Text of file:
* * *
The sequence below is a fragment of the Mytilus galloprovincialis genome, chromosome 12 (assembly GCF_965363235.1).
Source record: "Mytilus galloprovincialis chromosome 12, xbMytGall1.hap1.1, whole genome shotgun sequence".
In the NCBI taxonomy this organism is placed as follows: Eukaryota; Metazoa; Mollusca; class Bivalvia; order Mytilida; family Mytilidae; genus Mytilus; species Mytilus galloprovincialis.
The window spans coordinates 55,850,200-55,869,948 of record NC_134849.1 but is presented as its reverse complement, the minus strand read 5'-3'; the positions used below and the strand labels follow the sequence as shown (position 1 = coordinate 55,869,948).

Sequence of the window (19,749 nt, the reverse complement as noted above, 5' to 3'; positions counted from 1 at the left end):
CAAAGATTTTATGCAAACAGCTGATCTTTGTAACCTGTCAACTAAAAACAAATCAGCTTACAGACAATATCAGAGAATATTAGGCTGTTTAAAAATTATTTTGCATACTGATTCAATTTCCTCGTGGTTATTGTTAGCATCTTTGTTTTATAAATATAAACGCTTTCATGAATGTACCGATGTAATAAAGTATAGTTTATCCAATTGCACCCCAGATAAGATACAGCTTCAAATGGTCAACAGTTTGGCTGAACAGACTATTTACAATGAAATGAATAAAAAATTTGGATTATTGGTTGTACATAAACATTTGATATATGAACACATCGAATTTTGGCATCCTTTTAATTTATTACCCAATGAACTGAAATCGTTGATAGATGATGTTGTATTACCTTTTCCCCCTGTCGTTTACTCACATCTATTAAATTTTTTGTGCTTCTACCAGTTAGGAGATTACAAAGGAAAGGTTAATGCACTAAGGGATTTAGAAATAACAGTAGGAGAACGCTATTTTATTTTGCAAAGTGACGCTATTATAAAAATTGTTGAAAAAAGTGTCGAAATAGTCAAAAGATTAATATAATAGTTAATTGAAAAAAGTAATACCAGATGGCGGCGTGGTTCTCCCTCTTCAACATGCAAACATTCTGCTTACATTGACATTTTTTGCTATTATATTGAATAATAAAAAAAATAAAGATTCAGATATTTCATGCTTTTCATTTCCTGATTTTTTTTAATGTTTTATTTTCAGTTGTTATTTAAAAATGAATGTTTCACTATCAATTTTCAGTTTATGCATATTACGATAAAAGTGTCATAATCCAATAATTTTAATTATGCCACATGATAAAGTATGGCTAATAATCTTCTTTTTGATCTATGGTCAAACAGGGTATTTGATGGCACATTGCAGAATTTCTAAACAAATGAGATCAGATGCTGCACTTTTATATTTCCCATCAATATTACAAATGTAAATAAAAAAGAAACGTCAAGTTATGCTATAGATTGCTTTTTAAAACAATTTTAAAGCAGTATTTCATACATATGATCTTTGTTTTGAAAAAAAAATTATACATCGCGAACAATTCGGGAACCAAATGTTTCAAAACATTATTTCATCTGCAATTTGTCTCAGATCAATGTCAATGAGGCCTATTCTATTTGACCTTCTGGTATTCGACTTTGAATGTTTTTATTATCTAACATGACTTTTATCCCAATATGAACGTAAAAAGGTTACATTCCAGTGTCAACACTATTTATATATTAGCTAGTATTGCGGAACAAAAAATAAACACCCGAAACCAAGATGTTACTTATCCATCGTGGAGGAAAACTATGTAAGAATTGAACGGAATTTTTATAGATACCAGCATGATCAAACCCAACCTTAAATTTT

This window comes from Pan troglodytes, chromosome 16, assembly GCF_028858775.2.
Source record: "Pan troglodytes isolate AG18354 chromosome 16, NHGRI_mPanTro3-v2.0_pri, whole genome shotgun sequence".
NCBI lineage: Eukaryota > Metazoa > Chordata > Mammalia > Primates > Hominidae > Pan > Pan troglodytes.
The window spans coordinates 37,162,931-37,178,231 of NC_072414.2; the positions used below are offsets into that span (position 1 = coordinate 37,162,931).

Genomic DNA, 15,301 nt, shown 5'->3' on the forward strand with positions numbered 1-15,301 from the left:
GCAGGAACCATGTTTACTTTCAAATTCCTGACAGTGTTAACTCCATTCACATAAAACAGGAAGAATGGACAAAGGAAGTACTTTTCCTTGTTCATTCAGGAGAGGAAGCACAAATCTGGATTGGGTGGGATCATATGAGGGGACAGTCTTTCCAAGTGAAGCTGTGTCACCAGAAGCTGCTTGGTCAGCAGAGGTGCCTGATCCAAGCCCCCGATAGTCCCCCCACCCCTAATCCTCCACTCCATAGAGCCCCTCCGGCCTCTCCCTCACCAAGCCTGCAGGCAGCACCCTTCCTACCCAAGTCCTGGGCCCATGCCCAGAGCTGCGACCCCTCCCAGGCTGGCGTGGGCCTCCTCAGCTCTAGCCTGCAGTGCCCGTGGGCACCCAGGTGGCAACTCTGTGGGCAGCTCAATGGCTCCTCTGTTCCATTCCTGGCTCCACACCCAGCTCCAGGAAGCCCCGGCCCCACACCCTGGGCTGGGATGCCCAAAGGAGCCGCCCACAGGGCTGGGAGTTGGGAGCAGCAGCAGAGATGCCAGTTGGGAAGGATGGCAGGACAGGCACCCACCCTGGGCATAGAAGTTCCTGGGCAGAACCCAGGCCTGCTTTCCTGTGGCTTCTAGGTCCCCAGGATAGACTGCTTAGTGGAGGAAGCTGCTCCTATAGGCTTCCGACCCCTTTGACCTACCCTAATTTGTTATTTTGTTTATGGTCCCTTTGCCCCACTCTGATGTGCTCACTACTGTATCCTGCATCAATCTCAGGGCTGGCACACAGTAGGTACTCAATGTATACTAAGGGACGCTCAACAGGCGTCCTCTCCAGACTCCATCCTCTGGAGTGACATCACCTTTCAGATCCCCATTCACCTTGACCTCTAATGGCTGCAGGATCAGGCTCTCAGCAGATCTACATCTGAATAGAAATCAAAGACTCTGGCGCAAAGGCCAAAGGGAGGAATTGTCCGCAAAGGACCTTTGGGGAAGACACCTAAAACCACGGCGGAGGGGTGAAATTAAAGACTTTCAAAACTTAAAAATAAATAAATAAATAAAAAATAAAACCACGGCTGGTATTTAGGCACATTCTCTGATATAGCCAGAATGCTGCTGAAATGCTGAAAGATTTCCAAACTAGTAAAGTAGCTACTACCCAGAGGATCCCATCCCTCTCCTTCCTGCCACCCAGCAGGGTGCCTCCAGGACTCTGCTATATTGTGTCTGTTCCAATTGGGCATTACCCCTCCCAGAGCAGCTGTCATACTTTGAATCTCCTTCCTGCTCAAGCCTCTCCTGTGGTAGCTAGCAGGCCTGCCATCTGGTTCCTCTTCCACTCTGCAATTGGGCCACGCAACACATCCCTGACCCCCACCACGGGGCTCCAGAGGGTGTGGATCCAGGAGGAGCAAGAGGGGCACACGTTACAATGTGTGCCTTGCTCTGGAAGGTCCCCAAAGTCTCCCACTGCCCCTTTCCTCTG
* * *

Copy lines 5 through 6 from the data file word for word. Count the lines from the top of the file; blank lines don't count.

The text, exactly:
Sequence of the window (19,749 nt, the reverse complement as noted above, 5' to 3'; positions counted from 1 at the left end):
CAAAGATTTTATGCAAACAGCTGATCTTTGTAACCTGTCAACTAAAAACAAATCAGCTTACAGACAATATCAGAGAATATTAGGCTGTTTAAAAATTATTTTGCATACTGATTCAATTTCCTCGTGGTTATTGTTAGCATCTTTGTTTTATAAATATAAACGCTTTCATGAATGTACCGATGTAATAAAGTATAGTTTATCCAATTGCACCCCAGATAAGATACAGCTTCAAATGGTCAACAGTTTGGCTGAACAGACTATTTACAATGAAATGAATAAAAAATTTGGATTATTGGTTGTACATAAACATTTGATATATGAACACATCGAATTTTGGCATCCTTTTAATTTATTACCCAATGAACTGAAATCGTTGATAGATGATGTTGTATTACCTTTTCCCCCTGTCGTTTACTCACATCTATTAAATTTTTTGTGCTTCTACCAGTTAGGAGATTACAAAGGAAAGGTTAATGCACTAAGGGATTTAGAAATAACAGTAGGAGAACGCTATTTTATTTTGCAAAGTGACGCTATTATAAAAATTGTTGAAAAAAGTGTCGAAATAGTCAAAAGATTAATATAATAGTTAATTGAAAAAAGTAATACCAGATGGCGGCGTGGTTCTCCCTCTTCAACATGCAAACATTCTGCTTACATTGACATTTTTTGCTATTATATTGAATAATAAAAAAAATAAAGATTCAGATATTTCATGCTTTTCATTTCCTGATTTTTTTTAATGTTTTATTTTCAGTTGTTATTTAAAAATGAATGTTTCACTATCAATTTTCAGTTTATGCATATTACGATAAAAGTGTCATAATCCAATAATTTTAATTATGCCACATGATAAAGTATGGCTAATAATCTTCTTTTTGATCTATGGTCAAACAGGGTATTTGATGGCACATTGCAGAATTTCTAAACAAATGAGATCAGATGCTGCACTTTTATATTTCCCATCAATATTACAAATGTAAATAAAAAAGAAACGTCAAGTTATGCTATAGATTGCTTTTTAAAACAATTTTAAAGCAGTATTTCATACATATGATCTTTGTTTTGAAAAAAAAATTATACATCGCGAACAATTCGGGAACCAAATGTTTCAAAACATTATTTCATCTGCAATTTGTCTCAGATCAATGTCAATGAGGCCTATTCTATTTGACCTTCTGGTATTCGACTTTGAATGTTTTTATTATCTAACATGACTTTTATCCCAATATGAACGTAAAAAGGTTACATTCCAGTGTCAACACTATTTATATATTAGCTAGTATTGCGGAACAAAAAATAAACACCCGAAACCAAGATGTTACTTATCCATCGTGGAGGAAAACTATGTAAGAATTGAACGGAATTTTTATAGATACCAGCATGATCAAACCCAACCTTAAATTTT